KNOXVILLE, Tenn. — A Knoxville lawmaker is pushing for a new law to prevent opioid theft and abuse.

Drug addiction specialists, medical professionals, and parents who lost a child due to drugs, all part of a statewide coalition called “STOP – Secure Tennessee’s Opioid Prescriptions,” joined Senator Richard Briggs (R-Knoxville) and Representative Matthew Hill (R-Jonesborough) to announce the bill known as “Pilfering Prevention Act" earlier this month.

If passed, it will require certain dangerous prescription drugs to be given in lockable containers.

On that list are opioids, stimulants, and benzodiazepines.

Briggs said teens are 9 times more likely to get hooked by stealing pills than by buying them. He said this bill could be a step toward stopping that.

"There's not going to be a silver bullet... it's going to be a generation before we can whoop this thing, but we've got to start somewhere," Sen. Richard Briggs said.

The locks on these containers would be different than the child restraint options you might already receive. These containers would have either a code or a key. It won't cost any more. The price would be passed back to the drug manufacturers. 

“Too often well-meaning Tennesseans are completely unaware of the highly addictive, and potentially lethal, prescriptions drugs sitting in the family medicine cabinet,” said Sen. Briggs. “This is where drug addiction starts, and often where accidental overdoses occur. These drugs are being manufactured and prescribed in record numbers, and so it shouldn’t be a surprise that drug-related deaths are at an all-time high in Tennessee. We must explore every tool to combat this epidemic, and my bill is a practical and important step in the right direction.”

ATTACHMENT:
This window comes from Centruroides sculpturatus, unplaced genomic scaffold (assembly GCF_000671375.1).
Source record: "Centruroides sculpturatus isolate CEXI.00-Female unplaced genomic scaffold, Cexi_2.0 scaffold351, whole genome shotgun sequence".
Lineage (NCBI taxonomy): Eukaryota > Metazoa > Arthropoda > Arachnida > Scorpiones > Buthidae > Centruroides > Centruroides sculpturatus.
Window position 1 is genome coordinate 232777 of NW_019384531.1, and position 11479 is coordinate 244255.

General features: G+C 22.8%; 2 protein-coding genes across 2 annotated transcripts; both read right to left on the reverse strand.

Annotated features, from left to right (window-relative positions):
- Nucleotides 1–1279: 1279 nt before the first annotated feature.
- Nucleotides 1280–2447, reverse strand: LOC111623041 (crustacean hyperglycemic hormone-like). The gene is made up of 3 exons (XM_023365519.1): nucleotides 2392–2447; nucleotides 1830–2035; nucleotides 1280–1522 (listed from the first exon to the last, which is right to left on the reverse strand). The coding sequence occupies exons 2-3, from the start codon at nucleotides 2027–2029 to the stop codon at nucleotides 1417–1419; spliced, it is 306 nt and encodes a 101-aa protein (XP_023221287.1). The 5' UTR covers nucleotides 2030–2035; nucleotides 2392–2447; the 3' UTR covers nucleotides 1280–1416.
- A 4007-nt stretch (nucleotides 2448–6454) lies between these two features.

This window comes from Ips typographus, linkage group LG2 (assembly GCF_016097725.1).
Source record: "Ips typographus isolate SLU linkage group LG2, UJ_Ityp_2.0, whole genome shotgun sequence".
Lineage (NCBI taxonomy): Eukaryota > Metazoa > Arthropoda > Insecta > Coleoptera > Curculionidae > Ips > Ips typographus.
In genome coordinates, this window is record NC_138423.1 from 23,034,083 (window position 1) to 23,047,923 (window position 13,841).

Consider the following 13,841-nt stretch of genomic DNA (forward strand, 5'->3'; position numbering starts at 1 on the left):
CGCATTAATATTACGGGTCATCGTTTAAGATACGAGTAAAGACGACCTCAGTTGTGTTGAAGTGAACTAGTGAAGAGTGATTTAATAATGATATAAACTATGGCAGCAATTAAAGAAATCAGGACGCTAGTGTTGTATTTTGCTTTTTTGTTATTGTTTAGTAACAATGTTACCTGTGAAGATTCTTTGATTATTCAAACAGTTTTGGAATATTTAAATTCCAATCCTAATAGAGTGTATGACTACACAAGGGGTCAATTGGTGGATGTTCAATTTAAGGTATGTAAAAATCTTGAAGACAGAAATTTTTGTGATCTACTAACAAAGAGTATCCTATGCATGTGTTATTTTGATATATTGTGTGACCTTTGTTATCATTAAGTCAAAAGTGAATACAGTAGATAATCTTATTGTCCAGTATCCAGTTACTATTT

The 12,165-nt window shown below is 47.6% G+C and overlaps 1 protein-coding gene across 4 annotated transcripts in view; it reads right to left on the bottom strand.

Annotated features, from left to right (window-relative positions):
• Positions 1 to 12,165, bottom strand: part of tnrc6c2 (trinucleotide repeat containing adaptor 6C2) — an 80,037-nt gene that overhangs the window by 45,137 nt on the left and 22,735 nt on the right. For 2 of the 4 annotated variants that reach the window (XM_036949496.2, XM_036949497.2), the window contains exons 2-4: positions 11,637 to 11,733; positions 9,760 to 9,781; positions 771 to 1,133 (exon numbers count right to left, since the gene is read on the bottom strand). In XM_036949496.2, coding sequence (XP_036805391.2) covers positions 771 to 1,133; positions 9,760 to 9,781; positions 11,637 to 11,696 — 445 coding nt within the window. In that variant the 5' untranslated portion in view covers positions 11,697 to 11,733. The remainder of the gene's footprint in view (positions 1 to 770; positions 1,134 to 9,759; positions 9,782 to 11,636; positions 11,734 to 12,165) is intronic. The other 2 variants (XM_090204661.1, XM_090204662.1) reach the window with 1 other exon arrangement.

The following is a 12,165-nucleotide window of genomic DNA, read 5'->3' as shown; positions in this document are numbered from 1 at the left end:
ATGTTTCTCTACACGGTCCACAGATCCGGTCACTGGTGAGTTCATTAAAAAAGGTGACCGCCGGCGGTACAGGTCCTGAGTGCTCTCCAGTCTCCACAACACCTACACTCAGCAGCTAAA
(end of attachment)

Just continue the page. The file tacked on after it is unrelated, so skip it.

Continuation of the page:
Pilfering, or stealing a few pills at a time, is the number one source for teenage drug abuse nationally and in Tennessee, according to a release from Briggs' office. Statistics show that 80 percent of heroin users started with a prescription opioid, and 90 percent of abusers started as teenagers.

“Currently there is little distinction between the way commonly-prescribed drugs and highly-addictive and dangerous drugs are dispensed in Tennessee,” said Rep. Hill. “If we’re going to be serious about addressing our obvious prescription drug problem in Tennessee, we have to implement safeguards that differentiate certain dangerous prescriptions and divert the possibility of abuse. That’s what my bill aims to do.”